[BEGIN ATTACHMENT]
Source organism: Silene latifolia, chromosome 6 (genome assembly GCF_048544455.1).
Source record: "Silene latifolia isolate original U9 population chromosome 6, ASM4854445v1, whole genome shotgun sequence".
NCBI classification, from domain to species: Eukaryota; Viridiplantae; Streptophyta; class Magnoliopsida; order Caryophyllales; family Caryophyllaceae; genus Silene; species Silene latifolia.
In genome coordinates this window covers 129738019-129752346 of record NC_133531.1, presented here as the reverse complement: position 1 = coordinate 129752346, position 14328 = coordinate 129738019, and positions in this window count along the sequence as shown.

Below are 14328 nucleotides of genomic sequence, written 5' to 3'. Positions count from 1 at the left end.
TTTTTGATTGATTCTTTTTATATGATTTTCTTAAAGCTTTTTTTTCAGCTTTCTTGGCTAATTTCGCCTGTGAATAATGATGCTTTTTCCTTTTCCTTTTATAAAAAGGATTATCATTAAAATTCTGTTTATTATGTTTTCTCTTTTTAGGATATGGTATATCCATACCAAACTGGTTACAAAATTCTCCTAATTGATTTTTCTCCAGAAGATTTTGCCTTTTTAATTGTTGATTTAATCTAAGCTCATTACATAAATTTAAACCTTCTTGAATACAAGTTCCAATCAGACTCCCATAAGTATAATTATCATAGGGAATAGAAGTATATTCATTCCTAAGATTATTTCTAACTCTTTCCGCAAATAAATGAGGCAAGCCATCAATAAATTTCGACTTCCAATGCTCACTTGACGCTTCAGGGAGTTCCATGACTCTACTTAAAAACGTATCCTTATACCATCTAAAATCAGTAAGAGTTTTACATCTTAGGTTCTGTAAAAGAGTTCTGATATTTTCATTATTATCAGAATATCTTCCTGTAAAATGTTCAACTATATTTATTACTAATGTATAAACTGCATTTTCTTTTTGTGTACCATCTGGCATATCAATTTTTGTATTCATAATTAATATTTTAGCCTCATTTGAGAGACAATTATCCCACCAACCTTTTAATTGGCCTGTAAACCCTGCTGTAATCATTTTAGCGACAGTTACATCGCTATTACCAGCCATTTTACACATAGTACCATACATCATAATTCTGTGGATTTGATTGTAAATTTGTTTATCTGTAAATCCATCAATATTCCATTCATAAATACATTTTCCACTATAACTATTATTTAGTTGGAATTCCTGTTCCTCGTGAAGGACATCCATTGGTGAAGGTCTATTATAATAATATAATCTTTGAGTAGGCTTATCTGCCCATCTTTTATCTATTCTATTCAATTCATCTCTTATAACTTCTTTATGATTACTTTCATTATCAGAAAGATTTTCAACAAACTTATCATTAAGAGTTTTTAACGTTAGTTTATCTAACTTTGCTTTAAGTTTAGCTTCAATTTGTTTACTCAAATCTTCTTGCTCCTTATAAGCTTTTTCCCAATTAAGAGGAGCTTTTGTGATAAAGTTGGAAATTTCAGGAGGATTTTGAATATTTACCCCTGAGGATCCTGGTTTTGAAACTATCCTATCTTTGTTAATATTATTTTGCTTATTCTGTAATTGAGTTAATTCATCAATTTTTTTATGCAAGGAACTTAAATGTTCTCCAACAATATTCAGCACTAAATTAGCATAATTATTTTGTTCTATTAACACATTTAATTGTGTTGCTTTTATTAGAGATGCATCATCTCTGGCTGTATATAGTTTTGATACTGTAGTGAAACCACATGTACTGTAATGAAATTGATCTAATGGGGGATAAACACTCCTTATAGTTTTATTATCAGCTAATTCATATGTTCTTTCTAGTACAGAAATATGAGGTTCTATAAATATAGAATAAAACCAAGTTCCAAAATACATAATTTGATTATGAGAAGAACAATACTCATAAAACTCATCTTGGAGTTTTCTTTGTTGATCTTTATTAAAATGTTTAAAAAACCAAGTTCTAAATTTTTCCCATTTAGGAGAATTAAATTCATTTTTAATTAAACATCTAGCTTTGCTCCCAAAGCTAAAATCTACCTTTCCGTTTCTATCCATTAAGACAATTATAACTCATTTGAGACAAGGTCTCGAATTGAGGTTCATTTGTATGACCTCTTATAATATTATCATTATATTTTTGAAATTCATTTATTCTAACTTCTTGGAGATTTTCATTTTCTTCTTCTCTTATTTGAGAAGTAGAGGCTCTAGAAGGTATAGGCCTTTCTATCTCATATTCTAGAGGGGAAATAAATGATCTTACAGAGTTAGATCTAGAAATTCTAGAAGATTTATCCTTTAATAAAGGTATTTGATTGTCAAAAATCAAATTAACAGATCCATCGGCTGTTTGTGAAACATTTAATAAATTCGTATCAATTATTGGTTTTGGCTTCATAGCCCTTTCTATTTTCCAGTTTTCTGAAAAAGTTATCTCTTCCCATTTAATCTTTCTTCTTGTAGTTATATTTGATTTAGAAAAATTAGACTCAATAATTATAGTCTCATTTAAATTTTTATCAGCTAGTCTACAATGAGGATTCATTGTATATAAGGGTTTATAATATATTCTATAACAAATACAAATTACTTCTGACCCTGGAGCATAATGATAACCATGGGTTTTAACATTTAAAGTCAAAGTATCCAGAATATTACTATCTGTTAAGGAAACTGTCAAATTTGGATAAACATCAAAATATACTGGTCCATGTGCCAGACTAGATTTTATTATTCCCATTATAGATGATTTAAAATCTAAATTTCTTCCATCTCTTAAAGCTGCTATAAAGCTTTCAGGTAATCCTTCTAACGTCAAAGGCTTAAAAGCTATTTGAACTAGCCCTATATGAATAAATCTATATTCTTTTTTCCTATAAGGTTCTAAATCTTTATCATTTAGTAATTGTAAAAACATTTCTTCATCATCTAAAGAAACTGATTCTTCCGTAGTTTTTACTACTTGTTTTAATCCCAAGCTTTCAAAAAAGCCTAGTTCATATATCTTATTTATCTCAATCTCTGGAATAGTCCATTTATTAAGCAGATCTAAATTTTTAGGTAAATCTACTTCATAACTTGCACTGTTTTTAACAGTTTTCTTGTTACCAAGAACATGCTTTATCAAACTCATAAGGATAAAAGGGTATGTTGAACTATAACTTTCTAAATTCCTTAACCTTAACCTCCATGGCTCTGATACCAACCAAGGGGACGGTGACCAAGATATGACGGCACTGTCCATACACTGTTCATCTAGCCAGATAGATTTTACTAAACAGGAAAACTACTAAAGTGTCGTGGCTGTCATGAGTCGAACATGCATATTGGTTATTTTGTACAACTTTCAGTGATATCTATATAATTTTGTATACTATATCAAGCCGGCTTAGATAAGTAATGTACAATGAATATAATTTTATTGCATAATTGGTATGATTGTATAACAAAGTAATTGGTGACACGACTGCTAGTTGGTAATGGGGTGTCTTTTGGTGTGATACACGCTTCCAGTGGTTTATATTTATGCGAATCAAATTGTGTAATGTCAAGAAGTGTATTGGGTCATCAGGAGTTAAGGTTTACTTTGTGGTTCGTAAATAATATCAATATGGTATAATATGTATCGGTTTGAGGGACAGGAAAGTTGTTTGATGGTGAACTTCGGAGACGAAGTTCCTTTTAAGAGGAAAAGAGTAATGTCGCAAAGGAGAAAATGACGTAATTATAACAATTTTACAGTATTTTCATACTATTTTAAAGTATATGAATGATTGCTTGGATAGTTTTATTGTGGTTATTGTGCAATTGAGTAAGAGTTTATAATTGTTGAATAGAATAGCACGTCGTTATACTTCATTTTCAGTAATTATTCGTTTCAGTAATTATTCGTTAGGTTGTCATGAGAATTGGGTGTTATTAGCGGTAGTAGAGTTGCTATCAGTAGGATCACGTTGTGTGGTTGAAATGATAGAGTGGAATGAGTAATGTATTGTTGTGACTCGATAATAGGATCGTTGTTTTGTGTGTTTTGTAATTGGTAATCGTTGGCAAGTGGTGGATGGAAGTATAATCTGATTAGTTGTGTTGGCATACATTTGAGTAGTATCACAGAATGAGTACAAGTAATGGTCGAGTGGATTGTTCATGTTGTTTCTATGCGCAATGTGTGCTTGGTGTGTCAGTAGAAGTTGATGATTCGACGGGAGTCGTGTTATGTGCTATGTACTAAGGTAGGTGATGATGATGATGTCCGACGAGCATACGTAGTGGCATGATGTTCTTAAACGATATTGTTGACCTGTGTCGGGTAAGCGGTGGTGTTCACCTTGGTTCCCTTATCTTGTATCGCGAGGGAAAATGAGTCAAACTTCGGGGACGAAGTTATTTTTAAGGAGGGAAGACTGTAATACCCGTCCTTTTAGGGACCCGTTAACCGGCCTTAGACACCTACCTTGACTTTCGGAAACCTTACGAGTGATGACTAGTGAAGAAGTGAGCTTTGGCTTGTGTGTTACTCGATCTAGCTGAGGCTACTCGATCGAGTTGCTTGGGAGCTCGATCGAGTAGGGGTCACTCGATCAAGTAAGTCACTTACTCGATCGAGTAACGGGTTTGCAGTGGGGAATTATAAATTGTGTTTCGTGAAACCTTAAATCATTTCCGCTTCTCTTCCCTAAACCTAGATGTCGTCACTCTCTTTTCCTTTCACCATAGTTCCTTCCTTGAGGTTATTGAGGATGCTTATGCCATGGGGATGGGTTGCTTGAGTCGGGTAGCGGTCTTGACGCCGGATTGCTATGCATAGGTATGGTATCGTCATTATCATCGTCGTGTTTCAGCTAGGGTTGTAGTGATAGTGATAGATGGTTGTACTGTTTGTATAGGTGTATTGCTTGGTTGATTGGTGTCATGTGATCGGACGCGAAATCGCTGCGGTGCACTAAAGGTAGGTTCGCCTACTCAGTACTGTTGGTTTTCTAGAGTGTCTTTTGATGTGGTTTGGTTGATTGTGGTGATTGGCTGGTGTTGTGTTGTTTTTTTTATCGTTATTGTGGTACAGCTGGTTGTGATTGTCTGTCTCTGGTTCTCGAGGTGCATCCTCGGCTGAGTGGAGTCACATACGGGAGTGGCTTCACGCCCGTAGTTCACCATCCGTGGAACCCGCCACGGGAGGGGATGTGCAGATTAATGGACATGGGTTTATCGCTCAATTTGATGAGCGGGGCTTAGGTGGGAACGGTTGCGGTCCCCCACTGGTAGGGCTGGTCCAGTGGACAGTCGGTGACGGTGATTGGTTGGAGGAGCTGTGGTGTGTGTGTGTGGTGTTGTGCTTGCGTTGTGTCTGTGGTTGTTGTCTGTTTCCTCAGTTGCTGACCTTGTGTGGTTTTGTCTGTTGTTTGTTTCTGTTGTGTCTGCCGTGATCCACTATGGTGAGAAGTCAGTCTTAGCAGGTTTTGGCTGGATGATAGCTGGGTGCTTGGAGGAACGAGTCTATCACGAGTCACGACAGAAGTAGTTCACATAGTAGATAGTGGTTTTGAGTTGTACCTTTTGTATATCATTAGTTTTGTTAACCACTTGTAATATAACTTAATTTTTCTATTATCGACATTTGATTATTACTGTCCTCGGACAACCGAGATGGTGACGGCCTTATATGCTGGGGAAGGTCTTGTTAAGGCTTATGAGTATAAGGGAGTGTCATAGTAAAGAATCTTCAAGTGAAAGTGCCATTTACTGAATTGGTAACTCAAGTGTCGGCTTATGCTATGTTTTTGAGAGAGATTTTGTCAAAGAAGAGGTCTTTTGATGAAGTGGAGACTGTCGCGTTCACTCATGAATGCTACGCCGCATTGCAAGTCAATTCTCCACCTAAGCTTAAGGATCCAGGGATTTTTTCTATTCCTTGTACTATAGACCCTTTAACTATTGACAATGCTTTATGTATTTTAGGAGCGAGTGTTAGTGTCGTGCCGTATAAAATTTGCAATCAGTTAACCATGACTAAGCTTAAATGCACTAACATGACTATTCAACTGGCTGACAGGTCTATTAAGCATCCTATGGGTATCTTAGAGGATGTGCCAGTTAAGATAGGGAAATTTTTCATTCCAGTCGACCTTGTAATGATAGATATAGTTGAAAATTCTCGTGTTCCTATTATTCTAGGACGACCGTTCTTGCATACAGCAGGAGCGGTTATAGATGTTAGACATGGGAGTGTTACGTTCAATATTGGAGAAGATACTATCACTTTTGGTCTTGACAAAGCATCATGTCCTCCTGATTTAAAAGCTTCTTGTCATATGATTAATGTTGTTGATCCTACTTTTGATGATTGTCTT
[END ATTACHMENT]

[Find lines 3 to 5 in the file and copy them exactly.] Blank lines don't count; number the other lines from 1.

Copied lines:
NCBI classification, from domain to species: Eukaryota; Viridiplantae; Streptophyta; class Magnoliopsida; order Caryophyllales; family Caryophyllaceae; genus Silene; species Silene latifolia.
In genome coordinates this window covers 129738019-129752346 of record NC_133531.1, presented here as the reverse complement: position 1 = coordinate 129752346, position 14328 = coordinate 129738019, and positions in this window count along the sequence as shown.

Below are 14328 nucleotides of genomic sequence, written 5' to 3'. Positions count from 1 at the left end.